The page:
Now the real question is how much. Typically in years gone by it would be roughly 5-6 minutes, which to my mind is reasonable allowing for delayed connections etc. However in recent years it has extended to up to 12 minutes (1700 Heuston/Cork) which is frankly a joke as it means that the timetable is being artificially adjusted to maintain targets.

    Allowing for these two elements - what needs to be done. There has to be fair been substantial progress with the temporary 30mph restriction at Portarlington lifted to 80mph, and Ballybrophy has now been relaid and should be passed at line speed in the not too distant future (currently 70mph). Also the line speed between Newbridge and Portlaoise has been restored.

    Also Cherryville to Heuston has been resignalled allowing for better spacing between services and minimising delays.

    However there are still issues:

    Limerick Junction is a serious problem with a 25mph restriction but again this should be addressed later this year. The automatic half barrier level crossings at Emly and Grange (either side of Limerick Junction) both have 80mph restrictions as do Charleville and Mallow stations.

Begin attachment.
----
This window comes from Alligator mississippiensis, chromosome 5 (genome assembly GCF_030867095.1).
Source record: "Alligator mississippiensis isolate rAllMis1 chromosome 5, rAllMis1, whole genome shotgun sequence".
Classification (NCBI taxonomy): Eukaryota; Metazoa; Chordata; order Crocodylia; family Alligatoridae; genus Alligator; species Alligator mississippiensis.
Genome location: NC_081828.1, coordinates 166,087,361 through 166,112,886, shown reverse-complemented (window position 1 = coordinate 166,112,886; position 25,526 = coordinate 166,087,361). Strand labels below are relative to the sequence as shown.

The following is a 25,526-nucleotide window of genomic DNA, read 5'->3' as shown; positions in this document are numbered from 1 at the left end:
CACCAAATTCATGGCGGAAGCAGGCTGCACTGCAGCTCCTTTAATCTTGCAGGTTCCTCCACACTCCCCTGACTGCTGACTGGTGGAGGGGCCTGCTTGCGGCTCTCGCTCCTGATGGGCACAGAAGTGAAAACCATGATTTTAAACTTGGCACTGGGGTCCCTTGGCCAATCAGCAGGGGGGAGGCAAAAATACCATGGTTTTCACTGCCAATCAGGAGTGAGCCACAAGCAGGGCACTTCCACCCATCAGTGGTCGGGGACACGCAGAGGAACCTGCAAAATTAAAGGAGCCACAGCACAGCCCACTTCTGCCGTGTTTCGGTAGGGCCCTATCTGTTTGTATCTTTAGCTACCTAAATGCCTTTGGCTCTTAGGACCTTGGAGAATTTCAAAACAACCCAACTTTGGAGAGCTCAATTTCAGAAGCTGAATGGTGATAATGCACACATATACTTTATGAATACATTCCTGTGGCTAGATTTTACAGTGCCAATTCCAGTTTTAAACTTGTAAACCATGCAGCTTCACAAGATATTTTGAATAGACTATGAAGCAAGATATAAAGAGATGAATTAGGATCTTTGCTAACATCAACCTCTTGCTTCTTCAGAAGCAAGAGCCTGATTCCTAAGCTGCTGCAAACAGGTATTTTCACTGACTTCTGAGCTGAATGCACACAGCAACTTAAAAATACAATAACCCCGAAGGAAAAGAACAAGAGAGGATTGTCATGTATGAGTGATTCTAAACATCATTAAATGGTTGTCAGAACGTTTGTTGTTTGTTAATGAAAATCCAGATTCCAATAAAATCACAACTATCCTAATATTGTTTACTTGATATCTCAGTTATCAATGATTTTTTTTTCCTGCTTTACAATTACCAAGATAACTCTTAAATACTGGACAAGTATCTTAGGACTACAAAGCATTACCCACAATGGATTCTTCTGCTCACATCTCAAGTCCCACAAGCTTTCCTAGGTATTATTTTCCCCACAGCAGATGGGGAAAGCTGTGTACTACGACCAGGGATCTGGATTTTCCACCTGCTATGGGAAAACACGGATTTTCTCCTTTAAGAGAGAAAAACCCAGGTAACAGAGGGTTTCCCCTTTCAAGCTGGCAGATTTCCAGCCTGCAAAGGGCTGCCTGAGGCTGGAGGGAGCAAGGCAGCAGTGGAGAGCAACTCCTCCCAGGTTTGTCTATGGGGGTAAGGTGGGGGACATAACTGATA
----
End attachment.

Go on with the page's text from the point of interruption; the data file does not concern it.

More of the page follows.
The entire line does need upgrading - some has been completed but there is still a long way to go.

    There are only 6 trains calling at Ballybrophy each day - hardly that big an issue. The most that saves is 3 minutes.

    Frankly the freight is not impacting on the services as there are only normally 3 three passenger services per hour between Portarlington and Kildare - that is a red herring. There is plenty of scope through active use of loops to allow the freight operate around the passenger services without impacting on them.


  • Registered Users Posts: 5,278 ✭✭✭ dowlingm


    KC61 wrote: »